Lowly Bantha Cleaner
08-22-2011, 02:36 PM
Good for Mrs. Tee Eye.

Being a career changer, how long does she plan on teaching? Most teachers who are hired out of college put 30 years in here in NYS, while career changers all have different benchmarks to reach, depending on the age they hire.

Also, there is an initiative in our area to have Dad's bring their kid to school on the first day of school. This is part of the idea to get father's to take an active part of their child's education. Apparently it has been featured in big cities for the past few years with a lot of participation on the first day.

TeeEye7
08-22-2011, 03:04 PM
Good for Mrs. Tee Eye.

Being a career changer, how long does she plan on teaching?

This is just a guess on my part but I think she has at least five but maybe as much as ten years more to go in her career. Politics (NCLB) and other drama might have an effect on that, though. I wouldn't blame her for walking away given an experience last year. I may have posted this already but she got in trouble with her administration for teaching. She had the AUDACITY to teach her kids a concept with a book outside of the current curriculum. The kids didn't get it, so she used a source that was always successful. The administration caught wind of it and she got in trouble for it. BTW: the kids understood the concept with the other resource rather than the current "approved" piece of trash. If the politicians would stay out of it, I think we'd be graduating smart, prepared kids again.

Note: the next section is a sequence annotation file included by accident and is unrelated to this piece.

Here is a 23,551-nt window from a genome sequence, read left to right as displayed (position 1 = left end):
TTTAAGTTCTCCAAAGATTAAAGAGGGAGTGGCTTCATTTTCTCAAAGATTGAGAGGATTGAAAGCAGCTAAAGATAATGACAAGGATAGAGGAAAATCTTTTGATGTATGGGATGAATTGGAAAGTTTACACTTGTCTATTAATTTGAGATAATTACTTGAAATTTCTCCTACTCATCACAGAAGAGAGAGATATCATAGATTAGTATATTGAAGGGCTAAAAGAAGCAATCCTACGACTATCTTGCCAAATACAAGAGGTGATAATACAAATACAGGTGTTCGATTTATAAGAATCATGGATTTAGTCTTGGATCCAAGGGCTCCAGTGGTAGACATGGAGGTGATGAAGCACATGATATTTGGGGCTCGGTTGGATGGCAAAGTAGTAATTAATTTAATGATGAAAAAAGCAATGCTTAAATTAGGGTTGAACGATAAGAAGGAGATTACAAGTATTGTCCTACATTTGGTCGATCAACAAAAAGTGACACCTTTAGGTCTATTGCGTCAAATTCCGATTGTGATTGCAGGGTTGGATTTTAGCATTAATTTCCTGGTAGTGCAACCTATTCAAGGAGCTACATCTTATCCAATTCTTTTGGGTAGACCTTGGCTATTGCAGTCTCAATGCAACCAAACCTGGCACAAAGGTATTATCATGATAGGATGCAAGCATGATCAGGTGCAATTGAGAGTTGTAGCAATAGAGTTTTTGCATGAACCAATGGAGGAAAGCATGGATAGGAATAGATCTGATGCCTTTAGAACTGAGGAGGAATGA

I like the Dad's initiative. I was extremely active with my son from K-6. Back then, I worked 10 hour shifts and had three days off (I worked week ends then). At least one day a week and frequently three days were spent at school in my son's classroom. We were a lucky family in that his school was also the school site in which my wife works. Because of my weird schedule, I was able to spend time with both of them. Oh, the days of reading groups and cafeteria lunches with Mrs. TI7!

Maradona
08-22-2011, 03:19 PM
I've got two more weeks of vacation before school starts here in LA. I've been meeting with the journalism class kids since last week, though, so we can have a paper out for the first day of school. When I was asked to teach the journalism class last summer, one of the first things I encouraged the students to do was create an issue of the paper for the first of class. The kids were motivated enough to come in during their vacation and work on it. The same has happened this summer. High school kids often get a reputation for not achieving, well-deserved in many cases, but there are also kids who refuse that distinction and can work wonders when they want to.

Bel-Cam Jos
08-25-2011, 11:28 PM